A Federal-State Council on Health and Economy to fight Covid-19 more effectively

By Datuk Wilfred Madius Tangau


KOTA KINABALU: Malaysia needs more than a new Prime Minister and new Government but new ways of conducting politics.

We welcome His Majesty’s Yang di-Pertuan Agong’s advice for inter-party reconciliation and an end to ‘winner takes all’ politics.

No government can be stable with just 111 seats or slightly more.

Neither do we need a unity government if the price is a bloated parliament or inter-ministry rivalry when parties that do not trust each other sit under the same roof.

What we need is Confidence and Supply Agreements (CSAs) that the government coalition or its dominant party sign with the opposition parties.

This would ensure the Government’s survival on the votes of confidence, no-confidence, budget and royal speeches in exchange for fair treatment of opposition and due consideration of opposition’s views in lawmaking and policymaking.

I strongly support the 10-point ‘Cross-party Political Stability Pact’ proposed by Bersih 2.0, ABIM, Gabungan Bertindak Malaysia (GBM) and Kuala Lumpur and Selangor Chinese Assembly Hall (KLSCAH).
This package is much more comprehensive and well thought out than Tan Sri Muhyiddin Yassin’s seven-point reform package made on 13 July.

One glaring omission in the Muhyiddin’s package is nothing about decentralisation.

In comparison, the civil society’s package starts with “a tripartite Federal-State Council (FSC) on Health and Economy consisting of equal numbers of members from Federal Government, Federal Opposition and the 13 State Governments, assisted by top bureaucrats, military chief, police chiefs and experts from academia and civil society, should be set up to coordinate key decisions on pandemic and economy, similar to how the National Security Council (NSC) functions under the Emergency.”

All parties should recognise that fighting the pandemic and reviving the economy requires many difficult decisions that require the support of both opposition parties and state governments.

Unfortunately, decentralisation has been missing in the negotiation of government survival or formation.
Exclusion of state governments and opposition parties from key decisions has three detrimental consequences.

First, when interests of states and opposition supporters are not represented, policies are bound to have many blind spots which lead to public backlash and flip flops. For example, public health system and economic recovery challenges in Kuala Lumpur or Putrajaya are distinct from one in Tuaran or Sabah inland due to the geographical, population density and development level differences.

Second, as many necessary decisions are bound to be tough if not outright unpopular, if the political responsibility is not shared by all parties and both Federal and State Governments, the government may not be able to withstand public pressure to change course.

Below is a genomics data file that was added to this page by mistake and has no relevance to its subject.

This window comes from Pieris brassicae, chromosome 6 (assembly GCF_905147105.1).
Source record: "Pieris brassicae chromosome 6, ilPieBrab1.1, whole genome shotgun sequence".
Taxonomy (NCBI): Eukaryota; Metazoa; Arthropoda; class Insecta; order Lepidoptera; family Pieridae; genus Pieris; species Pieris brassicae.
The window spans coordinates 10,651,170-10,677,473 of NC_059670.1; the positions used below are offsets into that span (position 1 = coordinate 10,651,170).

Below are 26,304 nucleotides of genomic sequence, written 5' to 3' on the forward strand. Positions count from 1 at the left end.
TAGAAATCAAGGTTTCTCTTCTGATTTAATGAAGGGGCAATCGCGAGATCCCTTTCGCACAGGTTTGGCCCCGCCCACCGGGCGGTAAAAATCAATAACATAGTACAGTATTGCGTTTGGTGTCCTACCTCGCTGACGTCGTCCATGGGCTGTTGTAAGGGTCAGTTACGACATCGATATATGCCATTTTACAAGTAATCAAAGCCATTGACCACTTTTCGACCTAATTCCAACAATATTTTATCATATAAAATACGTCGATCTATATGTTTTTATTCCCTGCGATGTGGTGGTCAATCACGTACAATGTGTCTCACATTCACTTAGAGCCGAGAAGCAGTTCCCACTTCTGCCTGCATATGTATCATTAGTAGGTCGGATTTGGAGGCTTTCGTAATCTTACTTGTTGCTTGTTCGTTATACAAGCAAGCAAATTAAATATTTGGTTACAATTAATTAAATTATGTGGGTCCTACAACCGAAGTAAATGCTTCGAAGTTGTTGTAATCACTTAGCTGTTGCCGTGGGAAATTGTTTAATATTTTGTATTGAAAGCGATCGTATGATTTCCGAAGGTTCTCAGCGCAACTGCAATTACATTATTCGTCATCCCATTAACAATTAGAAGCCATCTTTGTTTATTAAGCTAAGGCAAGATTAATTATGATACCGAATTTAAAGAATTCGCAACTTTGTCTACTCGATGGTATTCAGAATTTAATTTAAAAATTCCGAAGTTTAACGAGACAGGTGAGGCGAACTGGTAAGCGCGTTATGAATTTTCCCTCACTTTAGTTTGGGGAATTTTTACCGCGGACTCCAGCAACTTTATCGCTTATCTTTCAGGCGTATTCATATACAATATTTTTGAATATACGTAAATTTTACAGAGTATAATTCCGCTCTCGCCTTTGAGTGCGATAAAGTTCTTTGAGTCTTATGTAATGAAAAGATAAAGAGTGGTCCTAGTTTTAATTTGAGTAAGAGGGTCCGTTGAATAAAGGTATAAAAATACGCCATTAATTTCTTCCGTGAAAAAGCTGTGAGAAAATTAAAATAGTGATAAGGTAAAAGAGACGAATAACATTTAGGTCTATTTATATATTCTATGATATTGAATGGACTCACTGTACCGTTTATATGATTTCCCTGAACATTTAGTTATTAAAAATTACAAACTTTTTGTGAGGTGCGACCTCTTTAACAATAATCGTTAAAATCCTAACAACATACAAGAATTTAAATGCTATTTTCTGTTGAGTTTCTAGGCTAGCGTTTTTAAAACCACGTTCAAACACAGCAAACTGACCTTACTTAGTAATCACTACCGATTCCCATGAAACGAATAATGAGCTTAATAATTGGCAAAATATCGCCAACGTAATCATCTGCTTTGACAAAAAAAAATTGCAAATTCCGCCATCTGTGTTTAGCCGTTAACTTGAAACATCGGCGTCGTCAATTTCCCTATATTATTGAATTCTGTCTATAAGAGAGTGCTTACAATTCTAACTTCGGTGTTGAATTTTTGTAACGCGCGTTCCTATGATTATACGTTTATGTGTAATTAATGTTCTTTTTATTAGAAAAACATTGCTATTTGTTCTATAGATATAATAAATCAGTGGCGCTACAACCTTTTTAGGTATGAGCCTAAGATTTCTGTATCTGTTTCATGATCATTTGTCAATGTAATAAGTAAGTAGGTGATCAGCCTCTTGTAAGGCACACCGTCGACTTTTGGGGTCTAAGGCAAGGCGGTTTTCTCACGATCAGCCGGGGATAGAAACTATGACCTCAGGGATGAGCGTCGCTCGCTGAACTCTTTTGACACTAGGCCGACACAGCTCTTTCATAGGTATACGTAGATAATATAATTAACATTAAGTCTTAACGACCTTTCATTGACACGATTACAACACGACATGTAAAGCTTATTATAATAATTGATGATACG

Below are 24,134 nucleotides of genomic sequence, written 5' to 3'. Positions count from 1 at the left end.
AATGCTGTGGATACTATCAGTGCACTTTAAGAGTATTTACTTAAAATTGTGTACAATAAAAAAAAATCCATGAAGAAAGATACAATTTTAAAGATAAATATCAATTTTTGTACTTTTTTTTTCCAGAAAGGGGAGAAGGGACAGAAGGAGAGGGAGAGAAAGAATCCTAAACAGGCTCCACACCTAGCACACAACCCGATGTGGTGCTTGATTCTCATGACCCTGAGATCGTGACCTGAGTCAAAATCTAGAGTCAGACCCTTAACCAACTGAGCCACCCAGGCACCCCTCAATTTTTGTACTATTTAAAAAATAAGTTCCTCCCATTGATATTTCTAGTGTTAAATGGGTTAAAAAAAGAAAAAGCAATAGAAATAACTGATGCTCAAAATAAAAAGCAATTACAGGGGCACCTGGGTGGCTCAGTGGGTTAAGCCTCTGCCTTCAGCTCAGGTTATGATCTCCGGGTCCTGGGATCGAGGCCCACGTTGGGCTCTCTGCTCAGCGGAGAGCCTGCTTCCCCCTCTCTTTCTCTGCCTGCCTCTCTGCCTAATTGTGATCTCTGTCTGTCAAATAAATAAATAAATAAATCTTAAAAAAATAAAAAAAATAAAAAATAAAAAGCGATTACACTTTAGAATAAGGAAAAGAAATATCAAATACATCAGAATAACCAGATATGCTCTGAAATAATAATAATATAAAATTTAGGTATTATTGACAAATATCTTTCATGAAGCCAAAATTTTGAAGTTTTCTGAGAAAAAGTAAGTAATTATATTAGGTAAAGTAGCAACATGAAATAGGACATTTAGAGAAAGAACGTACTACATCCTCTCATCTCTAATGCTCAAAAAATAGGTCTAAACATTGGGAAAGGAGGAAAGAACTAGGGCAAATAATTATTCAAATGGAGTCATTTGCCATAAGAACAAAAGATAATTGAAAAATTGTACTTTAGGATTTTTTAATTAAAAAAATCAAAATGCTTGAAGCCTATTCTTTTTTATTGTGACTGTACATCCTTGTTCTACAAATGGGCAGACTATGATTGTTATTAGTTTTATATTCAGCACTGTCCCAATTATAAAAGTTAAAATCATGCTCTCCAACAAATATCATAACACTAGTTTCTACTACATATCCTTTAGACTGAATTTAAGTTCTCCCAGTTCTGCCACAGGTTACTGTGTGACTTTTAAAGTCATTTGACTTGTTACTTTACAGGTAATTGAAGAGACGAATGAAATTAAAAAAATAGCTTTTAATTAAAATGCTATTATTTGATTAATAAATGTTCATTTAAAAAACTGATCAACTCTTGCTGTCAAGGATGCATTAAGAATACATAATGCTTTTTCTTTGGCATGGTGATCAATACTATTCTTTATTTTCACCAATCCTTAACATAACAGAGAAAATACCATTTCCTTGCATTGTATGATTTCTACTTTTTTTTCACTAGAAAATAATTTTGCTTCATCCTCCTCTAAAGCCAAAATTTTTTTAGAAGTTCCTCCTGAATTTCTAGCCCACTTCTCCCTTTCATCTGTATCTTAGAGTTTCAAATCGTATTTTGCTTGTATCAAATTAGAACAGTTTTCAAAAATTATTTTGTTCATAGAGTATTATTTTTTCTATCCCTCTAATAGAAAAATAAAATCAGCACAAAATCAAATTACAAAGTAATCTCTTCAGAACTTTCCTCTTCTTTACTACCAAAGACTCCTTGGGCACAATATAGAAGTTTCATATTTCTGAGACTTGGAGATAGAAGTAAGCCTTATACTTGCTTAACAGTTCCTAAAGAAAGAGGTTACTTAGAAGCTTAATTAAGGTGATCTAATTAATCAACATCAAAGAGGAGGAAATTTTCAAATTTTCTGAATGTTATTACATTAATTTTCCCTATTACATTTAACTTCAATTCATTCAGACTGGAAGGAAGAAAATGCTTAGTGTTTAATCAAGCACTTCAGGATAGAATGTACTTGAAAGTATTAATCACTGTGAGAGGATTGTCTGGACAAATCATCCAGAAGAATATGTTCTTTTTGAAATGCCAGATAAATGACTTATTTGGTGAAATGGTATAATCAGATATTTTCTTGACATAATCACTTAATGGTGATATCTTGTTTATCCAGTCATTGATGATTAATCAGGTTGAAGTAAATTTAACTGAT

Third, states should be encouraged to pump in their resources to fight the Covid-19 pandemic where possible, not just in vaccination drive but even in building modular hospitals, but states are disincentivized from doing more because public healthcare is solely under the Federal Government’s control. An avenue where decisions are made together would encourage richer states like Selangor, Johor and Penang to do more, freeing up the Federal Government’s resources to other states.

Decentralisation is needed, not only for Sabah and Sarawak, but also all 11 other states in Malaya and the three Federal Territories.

It is not enough to have only inter-party collaboration at the Federal Level between the government and opposition.

We also need greater inter-governmental collaboration between Putrajaya and the States. States especially Sabah and Sarawak must be given more say in the direction of national policies.
The Klang Valley-centered ‘one-size-fits-all’ governance paradigm must be buried together with the winner-takes-all politics.

The New Government must be visionary enough to introduce a new paradigm of federal-state shared rule on health, economy and also beyond.

While the one-size-fits-all approach is doomed to fail in most fields as the world gets more complex, its failure in the fight against Covid-19 is more damaging. The proposed FSC on Health and Economy can be a good experiment.

If the FSC mechanism works, this can pave the way for an Intergovernmental Committee 2.0 to negotiate a Malaysia Agreement 1963 Plus and further re-structure the power and relationship between the Federation and Sabah and Sarawak, and also further Malayan states.

I will propose this FSC to the Pakatan Harapan (PH) leadership as part of our governance programme and I hope my brothers and sisters in Gabungan Rakyat Sabah (GRS) and Gabungan Parti Sarawak (GPS) to do the same to the Perikatan Nasional (PN).

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